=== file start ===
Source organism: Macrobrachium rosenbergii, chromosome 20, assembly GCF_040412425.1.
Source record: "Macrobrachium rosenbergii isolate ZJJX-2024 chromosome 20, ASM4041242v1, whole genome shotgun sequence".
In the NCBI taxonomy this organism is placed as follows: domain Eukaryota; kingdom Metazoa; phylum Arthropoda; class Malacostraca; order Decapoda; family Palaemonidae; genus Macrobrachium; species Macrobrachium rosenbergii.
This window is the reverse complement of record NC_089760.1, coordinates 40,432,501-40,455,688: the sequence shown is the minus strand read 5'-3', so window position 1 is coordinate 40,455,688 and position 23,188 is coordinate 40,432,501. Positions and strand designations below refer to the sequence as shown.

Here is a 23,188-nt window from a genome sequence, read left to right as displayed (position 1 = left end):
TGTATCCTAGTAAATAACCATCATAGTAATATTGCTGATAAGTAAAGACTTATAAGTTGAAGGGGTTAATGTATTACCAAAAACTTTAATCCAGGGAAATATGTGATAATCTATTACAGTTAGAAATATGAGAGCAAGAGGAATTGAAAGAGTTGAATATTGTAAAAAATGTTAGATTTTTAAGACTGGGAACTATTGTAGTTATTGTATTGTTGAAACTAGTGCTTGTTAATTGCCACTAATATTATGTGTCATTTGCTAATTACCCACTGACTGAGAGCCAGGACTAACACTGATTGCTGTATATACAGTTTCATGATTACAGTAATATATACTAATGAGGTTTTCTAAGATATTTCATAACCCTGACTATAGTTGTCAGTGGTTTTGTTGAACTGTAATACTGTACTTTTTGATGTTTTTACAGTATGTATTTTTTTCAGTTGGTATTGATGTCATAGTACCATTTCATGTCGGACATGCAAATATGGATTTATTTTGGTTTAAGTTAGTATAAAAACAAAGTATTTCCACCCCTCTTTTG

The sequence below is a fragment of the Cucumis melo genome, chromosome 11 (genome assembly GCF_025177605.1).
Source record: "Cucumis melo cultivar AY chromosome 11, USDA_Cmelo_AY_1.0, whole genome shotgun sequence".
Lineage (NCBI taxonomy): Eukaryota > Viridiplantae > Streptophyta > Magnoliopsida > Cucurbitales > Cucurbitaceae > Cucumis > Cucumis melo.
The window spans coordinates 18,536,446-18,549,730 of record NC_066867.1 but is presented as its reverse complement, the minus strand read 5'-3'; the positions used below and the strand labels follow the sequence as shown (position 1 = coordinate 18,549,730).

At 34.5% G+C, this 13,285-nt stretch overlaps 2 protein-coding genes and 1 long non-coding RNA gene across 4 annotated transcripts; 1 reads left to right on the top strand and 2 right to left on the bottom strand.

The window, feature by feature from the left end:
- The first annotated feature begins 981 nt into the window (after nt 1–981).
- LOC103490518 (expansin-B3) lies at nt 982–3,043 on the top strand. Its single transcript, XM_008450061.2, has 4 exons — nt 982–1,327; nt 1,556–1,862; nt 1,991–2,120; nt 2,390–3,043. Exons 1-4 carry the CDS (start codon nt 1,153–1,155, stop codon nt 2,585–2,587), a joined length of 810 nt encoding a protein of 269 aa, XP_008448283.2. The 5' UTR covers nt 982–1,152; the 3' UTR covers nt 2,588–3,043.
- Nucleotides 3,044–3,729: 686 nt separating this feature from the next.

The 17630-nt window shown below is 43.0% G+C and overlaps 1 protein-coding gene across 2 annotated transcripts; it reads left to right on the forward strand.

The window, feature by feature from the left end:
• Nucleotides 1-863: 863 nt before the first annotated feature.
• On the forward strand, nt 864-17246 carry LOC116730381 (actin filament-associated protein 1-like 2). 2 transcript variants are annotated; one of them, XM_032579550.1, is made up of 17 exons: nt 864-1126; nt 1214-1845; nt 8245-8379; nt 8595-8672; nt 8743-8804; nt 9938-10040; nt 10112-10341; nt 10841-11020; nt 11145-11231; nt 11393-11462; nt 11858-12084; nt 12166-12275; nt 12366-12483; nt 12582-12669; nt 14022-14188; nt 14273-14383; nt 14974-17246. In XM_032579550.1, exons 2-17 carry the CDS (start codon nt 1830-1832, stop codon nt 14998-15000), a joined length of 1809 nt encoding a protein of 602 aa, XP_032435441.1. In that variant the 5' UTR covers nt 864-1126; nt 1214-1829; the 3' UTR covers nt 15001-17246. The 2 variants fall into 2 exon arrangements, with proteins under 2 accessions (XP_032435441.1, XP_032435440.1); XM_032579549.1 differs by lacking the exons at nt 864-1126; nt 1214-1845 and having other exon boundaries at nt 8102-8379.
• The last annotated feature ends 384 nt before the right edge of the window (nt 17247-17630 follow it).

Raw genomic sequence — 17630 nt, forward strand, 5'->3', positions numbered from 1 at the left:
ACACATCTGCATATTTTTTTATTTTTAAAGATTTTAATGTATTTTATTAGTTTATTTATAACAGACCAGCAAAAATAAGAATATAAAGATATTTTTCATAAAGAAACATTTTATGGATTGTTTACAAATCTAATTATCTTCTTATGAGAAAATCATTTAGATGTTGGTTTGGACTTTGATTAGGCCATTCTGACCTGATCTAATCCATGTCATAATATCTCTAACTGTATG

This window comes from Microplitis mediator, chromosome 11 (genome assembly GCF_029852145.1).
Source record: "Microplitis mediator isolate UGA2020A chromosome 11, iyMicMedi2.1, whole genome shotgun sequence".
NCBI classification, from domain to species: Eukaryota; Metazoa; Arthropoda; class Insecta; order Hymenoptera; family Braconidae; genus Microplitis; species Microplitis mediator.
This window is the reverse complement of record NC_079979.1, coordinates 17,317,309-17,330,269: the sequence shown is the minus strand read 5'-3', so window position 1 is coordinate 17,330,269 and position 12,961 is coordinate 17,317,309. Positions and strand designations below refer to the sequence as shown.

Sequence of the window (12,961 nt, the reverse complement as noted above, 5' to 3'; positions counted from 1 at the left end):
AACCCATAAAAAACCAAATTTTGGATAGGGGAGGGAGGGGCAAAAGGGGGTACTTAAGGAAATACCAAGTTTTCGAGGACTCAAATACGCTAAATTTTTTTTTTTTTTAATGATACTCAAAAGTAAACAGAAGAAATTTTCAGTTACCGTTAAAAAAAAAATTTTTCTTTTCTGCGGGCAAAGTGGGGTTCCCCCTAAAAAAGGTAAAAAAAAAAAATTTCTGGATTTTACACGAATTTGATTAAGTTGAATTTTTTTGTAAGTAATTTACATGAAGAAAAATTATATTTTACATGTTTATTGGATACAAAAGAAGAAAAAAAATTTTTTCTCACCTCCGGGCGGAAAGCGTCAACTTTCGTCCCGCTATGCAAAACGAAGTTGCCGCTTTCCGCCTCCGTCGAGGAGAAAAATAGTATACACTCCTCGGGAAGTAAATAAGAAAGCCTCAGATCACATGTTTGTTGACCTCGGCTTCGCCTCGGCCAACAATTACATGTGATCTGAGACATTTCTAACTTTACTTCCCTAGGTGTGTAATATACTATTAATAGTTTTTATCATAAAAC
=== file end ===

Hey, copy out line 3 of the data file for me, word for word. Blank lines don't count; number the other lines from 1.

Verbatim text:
In the NCBI taxonomy this organism is placed as follows: domain Eukaryota; kingdom Metazoa; phylum Arthropoda; class Malacostraca; order Decapoda; family Palaemonidae; genus Macrobrachium; species Macrobrachium rosenbergii.